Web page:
I ordered a kit that I made and will ride in it a few times to see if the quality meets what we need. I’m starting to get excited about having some new team kits!
Week 9 Training Totals:
Swims: None > Rides: 3 total / 76 miles > Runs: 4 total / 24 miles
Ironman makes announcements all the time and I usually don’t give them much more than a quick glance. But this was shared on a couple Facebook group pages and it caught my eye:
The reason I didn’t pay much attention to it at first is that it looks like your standard “Register Now” announcement for Ironman, and I’m already signed up for it. But then I read a few comments and realized this was for a relay. Say what? An Ironman relay? NO!!!
Immediately I made up my mind that I hated this idea. A relay for Ironman? C’mon man, this shouldn’t be. Triathletes that do Ironman do them for the challenge of doing three tough events in one day, 17 hours typically. To do just one part doesn’t make any sense to me. The whole purpose of Ironman was to prove an argument as to who was the toughest athlete of three disciplines, the swimmer doing a 2.4-mile swim, the cyclist racing a century or more, or the runner running a marathon. Do all three events in one day and find out! – was the reason behind creating Ironman. (Note: It’s the runner if you are wondering. The strongest swimmer never wins the race. And if you followed Ironman Texas this weekend you witnessed Andrew Starykowicz destroy the bike course only to be caught on the run. And Daniela Ryf made up a significant time gap on the run to win the women’s title. Always bet on the runner. Unless the runner is me, then bet on my buddy Dave. Actually, always bet on Dave, he’s 3-0 in our Ironman racing.) But seriously, what are you proving by just doing one segment of the race? After the swim leg, what do you do while the rest of us are still busting our butts? I better not hear you call yourself an Ironman.
As I read through the many comments I was seeing a lot of similar reactions to this announcement and I was hitting the “like” button for every comment that I agreed with.
“Give me a break. It’s an Ironman! This cheapens it. The last thing I want is some fresh-legged relay athlete zip past me as I’m actually enduring an Ironman. Save the relays for the Olympic distance. I’m not ripping on the athletes, but the Ironman has been the one true test for individuals in triathlons. That’s the beauty of it. The individual challenge mentally and physically.”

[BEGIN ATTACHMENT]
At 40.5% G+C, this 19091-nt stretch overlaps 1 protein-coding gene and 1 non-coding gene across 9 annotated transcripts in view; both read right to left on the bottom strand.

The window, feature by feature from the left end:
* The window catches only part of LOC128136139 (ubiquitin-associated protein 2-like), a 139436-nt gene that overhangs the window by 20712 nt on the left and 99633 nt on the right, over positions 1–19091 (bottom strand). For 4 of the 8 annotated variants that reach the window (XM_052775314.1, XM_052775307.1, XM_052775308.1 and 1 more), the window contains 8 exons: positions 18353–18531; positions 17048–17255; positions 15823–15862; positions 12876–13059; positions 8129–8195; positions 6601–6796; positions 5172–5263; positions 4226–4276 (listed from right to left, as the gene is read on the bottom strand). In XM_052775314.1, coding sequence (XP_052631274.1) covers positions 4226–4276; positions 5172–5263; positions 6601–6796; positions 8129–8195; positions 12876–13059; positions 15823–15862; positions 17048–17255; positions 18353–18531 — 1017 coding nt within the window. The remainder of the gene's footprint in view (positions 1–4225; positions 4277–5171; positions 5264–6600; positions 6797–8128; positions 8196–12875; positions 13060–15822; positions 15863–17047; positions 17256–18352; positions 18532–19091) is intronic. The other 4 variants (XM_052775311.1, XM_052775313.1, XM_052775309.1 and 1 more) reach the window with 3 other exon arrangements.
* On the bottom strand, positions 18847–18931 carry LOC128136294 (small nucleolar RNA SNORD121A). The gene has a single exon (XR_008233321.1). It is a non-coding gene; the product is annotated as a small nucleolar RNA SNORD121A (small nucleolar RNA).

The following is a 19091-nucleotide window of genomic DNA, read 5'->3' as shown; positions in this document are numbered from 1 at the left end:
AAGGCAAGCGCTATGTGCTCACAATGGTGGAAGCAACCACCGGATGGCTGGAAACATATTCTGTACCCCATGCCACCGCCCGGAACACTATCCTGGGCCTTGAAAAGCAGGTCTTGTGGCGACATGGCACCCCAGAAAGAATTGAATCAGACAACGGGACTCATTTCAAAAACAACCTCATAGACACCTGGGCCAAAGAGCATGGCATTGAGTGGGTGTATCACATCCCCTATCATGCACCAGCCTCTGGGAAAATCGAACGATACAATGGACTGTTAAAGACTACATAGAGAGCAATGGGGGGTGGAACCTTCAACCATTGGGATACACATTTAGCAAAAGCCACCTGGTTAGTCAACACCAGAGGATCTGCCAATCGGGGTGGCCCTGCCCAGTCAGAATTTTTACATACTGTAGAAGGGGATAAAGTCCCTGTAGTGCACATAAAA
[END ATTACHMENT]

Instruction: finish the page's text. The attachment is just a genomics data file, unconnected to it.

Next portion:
“It’s called Ironman, not Ironmen.”
“It’s about that adversity. I’m signing up for the relay as “me” doing the swim, “myself” on the bike, and “I” for the run!”
But as I sorted through those comments others started making valid points.
“Embrace it. It is good for the preservation of the sport or these races go away. Those who do the relay many times will do the full.”
“This opens the door to people who have injuries or are thinking of working up to doing a full one day to experience it. The more people outside doing something, the better! Run your race, meet your goals and let others do the same!”
“Sad that people rip on the relay! I’ve done two full Ironmans and now knee injury. This is a great idea. And for all those who knock it, I hope you always stay injury free and continue being able to do fulls. Not everyone is that lucky!”
So now I am conflicted. I definitely will defend the tradition of the race and what it means to be an Ironman. But if we can get more people involved, I’m all for that too. I don’t really know what to expect when I will be racing Chattanooga in late September. If I see a faster cyclist fly by will I assume he’s doing the relay? When I’m gassed on the run and someone trots by like they haven’t done the previous 2.4-mile swim and the 116-mile bike ride, will that make me angry? I’m not sure. A few commenters mentioned that everyone should do the race their way and not worry about the other group. I guess I will need to focus on myself like I usually do. This is why I would make a horrible judge. If both sides made valid arguments, I wouldn’t be able to make a decision on a winner.
TRAINING FOR THE PAST TWO WEEKS
Last week was Easter and we had out of town plans, so I did some creative moving of my workouts and got the job done. And since I was out of town last weekend I didn’t have time to write my weekly wrap-up of training. So here are the details from the last two weeks.
Week 7 was jumbled around a little. I had the opportunity to run with the local running club F’NRC in a group run on Wednesday, which meant I ran twice that day. It was fun running with the group on a nice weeknight. I ended up skipping the long bike ride up north in Minocqua on Saturday, as they still had snow and ice on the bike path up there. Instead, I opted for doing the Sunday run on Saturday as I had a long drive home on Sunday with an additional trip to Valpo to take Ashley back to school.